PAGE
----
Computed Tomography (CT) Scan for Stroke
A computed tomography scan (better known as a CT scan or CAT scan) is often one of the first tests done in a stroke evaluation. CT scans can show areas of abnormalities in the brain, and can help determine if these areas are caused by insufficient blood flow (ischemic stroke), a ruptured blood vessel (hemorrhage), or another issue entirely.
It’s important to note that CT scans are not always the final word on whether a stroke has taken place. Strokes may not be seen on a CT scan for several reasons. It can sometimes take several hours for the brain to appear abnormal after the onset of stroke. The affected region may also be a part of the brain that CT scans do not image well, such as the cerebellum or the brainstem. Depending on the results, your physician may issue additional tests, including an magnetic resonance image (MRI).
This test is performed using the same machine (CT scanner), but is designed to evaluate the major arteries providing blood to the head/brain and neck. X-ray contrast (a salt of iodine) is injected through a peripheral (arm/hand) IV line, which causes the arteries to become very visible on the scan. Blockage (occlusion) or other abnormalities of the arteries can easily be seen on this scan, which is very important for guiding treatment.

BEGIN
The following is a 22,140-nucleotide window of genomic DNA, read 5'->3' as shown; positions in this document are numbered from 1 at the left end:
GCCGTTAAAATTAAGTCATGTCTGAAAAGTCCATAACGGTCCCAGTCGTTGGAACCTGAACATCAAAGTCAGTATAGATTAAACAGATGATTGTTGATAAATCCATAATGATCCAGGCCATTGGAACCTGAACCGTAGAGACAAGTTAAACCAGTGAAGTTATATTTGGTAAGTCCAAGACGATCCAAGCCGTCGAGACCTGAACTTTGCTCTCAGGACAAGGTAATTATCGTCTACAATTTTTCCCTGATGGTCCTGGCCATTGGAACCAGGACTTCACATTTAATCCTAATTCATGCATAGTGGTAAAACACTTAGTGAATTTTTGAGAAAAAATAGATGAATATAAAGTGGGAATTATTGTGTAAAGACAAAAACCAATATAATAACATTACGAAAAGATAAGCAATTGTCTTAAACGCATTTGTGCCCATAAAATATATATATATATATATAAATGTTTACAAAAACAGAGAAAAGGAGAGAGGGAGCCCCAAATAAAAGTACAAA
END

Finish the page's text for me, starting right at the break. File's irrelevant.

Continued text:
This test is performed using the same machine (CT scanner), but is designed to evaluate blood flow to the brain tissue at the capillary level. X-ray contrast (a salt of iodine) is injected through a peripheral (arm/hand) IV line. This technique provides information necessary to determine whether salvageable brain tissue exists, in order to guide appropriate treatment, especially in the extended time window from 6 to 24 hours after the onset of symptoms.
How CT scans work
A CT scan uses X-rays to take pictures of your skull and brain that are then used by computers to create an image of a cross-section (or “slice”) of the brain. These images can show the location and size of brain abnormalities caused by blood clots, tumors, blood vessel defects and more. CT scans can be an ideal method of determining whether a stroke is ischemic or hemorrhagic, because they often appear distinct from one another in these images.
During a CT scan, the patient lies in a tunnel-like machine while the inside of the machine rotates, taking X-rays of the head, brain and skull from a variety of angles. The process generally takes between 20 minutes and an hour and is painless with few side effects.